Eleanor passes Blackie information that leads to his taking action that puts him on trial for his life. As district attorney, Jim is prosecutor on Blackie’s case. Even backed into this kind of corner, Blackie’s love of Jim is still evident. He elbows his attorney upon Jim’s entrance to the court and beams when he says, “Class. It’s written all over him.” Blackie’s case allows Jim to rail against the underworld, explaining that the era of public sympathy towards bootleggers and murderers has passed with the repeal of Prohibition. Blackie takes his medicine. Jim agonizes over his involvement, finally arranging for a car to take him to Sing Sing at the eleventh hour. Face to face it’s the man of law and order who cracks, who elevates their friendship over his principals. But his pal won’t let him. “If I can’t live the way I want, then at least let me die when I want.”
“It was late yesterday when I received undercover information that Dillinger would attend the movie ‘Manhattan Melodrama,’ at the Biograph Theatre,” Mr. Purvis described the events. “I hurriedly made arrangements to surround the theatre with picked men from among my investigators …
“Dillinger gave one hunted look about him and attempted to run up an alley, where several of my men were waiting. As he ran, he drew an automatic pistol from his pocket … As his hand came up with the gun in it, several shots were fired by my men before he could fire. He dropped, fatally wounded” (Dillinger).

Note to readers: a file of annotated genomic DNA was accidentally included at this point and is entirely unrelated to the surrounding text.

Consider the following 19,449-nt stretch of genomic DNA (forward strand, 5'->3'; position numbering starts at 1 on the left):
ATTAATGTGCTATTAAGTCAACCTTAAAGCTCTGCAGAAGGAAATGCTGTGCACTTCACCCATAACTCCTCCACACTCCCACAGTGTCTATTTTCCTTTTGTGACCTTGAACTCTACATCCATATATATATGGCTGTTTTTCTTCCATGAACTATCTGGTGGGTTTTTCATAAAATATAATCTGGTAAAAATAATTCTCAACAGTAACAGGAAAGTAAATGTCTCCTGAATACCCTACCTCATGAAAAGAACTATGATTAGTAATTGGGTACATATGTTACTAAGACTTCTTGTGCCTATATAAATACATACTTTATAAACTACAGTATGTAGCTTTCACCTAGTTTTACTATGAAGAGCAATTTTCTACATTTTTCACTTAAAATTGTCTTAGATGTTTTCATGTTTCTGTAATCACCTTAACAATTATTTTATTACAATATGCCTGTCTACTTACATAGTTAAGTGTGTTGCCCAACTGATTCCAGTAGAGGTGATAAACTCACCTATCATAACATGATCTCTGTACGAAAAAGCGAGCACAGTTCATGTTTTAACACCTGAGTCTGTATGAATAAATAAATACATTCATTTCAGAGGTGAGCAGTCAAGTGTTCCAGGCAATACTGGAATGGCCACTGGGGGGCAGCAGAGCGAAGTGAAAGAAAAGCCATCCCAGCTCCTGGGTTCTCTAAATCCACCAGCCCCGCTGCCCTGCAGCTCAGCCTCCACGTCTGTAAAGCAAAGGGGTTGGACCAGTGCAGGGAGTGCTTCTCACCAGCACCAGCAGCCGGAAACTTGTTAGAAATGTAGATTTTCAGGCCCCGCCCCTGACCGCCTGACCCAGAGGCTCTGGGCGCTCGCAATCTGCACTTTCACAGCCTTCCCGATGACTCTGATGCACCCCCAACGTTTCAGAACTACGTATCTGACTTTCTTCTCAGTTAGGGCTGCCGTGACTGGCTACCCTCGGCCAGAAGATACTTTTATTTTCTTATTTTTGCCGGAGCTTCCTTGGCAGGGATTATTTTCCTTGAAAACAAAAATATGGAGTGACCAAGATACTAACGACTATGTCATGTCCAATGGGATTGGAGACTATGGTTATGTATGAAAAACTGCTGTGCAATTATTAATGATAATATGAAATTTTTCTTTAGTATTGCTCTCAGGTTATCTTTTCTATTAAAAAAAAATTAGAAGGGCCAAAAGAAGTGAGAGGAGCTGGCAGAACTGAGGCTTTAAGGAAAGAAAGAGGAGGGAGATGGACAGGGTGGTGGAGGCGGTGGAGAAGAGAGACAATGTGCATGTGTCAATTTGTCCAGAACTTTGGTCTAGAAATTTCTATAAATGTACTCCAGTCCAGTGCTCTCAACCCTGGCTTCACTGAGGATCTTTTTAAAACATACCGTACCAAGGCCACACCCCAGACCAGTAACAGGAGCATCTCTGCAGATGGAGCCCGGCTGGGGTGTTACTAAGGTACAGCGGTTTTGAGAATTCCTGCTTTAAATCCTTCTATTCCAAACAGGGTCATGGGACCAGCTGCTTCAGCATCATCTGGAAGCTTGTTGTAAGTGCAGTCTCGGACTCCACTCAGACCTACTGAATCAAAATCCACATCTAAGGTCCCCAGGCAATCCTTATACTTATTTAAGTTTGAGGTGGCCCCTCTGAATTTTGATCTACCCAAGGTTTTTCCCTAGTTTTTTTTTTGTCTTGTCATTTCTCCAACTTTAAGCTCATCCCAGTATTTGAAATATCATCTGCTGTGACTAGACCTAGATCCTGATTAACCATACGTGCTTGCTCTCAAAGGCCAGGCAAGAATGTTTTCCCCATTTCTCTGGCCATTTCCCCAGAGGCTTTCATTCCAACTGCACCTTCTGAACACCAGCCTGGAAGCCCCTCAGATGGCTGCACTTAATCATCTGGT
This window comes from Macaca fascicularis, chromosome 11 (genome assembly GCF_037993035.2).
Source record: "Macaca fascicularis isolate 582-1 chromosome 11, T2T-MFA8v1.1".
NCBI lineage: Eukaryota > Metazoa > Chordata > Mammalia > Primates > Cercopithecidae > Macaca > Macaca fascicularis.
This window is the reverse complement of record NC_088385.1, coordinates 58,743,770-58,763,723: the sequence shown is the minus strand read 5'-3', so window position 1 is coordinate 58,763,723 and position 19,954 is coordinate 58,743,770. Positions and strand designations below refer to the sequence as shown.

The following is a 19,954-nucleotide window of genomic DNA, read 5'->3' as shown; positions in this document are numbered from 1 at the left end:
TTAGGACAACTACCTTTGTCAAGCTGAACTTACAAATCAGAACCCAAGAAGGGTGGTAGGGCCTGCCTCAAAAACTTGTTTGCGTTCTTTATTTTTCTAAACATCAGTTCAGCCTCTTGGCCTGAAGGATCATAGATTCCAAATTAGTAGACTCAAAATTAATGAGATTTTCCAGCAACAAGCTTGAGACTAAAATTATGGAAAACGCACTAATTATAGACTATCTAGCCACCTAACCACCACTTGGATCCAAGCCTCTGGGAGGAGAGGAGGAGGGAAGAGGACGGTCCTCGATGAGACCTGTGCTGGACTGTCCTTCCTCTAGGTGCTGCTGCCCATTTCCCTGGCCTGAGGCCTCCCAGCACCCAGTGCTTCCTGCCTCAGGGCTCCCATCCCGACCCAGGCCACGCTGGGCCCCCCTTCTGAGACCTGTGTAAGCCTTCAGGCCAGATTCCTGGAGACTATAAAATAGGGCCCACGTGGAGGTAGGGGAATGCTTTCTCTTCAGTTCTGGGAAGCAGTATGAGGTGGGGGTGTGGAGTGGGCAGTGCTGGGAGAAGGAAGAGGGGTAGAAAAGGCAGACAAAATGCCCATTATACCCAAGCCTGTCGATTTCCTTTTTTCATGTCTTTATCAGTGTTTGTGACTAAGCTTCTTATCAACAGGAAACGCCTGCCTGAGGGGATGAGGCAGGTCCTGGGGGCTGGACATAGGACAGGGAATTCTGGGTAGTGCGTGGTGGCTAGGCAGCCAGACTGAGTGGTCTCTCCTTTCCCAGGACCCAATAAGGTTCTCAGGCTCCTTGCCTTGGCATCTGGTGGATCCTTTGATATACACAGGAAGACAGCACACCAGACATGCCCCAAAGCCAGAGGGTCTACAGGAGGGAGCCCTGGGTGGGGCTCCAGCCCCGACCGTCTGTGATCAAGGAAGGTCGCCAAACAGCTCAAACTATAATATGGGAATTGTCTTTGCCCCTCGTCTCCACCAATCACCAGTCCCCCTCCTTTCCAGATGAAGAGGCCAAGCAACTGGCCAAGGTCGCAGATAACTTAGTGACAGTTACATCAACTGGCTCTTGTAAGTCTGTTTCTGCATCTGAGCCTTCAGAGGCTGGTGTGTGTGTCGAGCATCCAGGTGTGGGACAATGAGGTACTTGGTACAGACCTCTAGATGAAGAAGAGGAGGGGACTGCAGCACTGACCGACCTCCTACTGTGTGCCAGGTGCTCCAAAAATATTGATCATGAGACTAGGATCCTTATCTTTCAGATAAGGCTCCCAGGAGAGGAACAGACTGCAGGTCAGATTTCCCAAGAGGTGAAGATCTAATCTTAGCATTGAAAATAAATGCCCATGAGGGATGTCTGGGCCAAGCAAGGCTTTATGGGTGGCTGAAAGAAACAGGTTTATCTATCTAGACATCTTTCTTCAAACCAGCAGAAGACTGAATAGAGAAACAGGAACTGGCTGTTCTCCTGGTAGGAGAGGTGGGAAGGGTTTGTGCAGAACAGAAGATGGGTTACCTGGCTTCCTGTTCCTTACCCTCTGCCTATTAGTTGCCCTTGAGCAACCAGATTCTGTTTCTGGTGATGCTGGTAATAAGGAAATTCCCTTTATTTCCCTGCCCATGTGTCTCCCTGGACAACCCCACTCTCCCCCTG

Manhattan Melodrama was a hit before John Dillinger dropped to the pavement. Photoplay magazine listed Gable and Powell among their best performances of the month, and included the film alongside titles such as Tarzan and His Mate, Little Miss Marker, and Twentieth Century as among the best pictures of that month. Before May was out moviegoers could see Powell and Loy in their second effort together, The Thin Man, also directed by W.S. Van Dyke. Gable, who had already starred in It Happened One Night earlier that year, was well on his way to being deemed "King of Hollywood."
The gangster film was flipped upside-down beginning with Production Code enforcement. As "Pretty Boy" Floyd, "Baby Face" Nelson, "Ma" Barker, and other criminals met their fate, movies such as 'G' Men (1935) now pictured crime from the perspective of the lawman. Angels with Dirty Faces offered two main characters very similar to those of Manhattan Melodrama, but by 1938 the figure of law and order offered no death row compromise. As that later film showed the genre was different, but it had certainly survived.
Manhattan Melodrama is one of five classics found on the 2007 Warner Home Video collection Myrna Loy and William Powell Collection. The other pairings in this non-Thin Man set are Evelyn Prentice and the comedies Double Wedding, I Love You Again, and Love Crazy.
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- “Dillinger Trapped By Lure of Moving Picture Depicting Gunman Career: Slaying Detailed by Federal Chief.” New York Times. 23 July 1934, 10.
- Kotsilibas-Davis, James and Myrna Loy. Myrna Loy: Being and Becoming. New York: Knopf, 1988.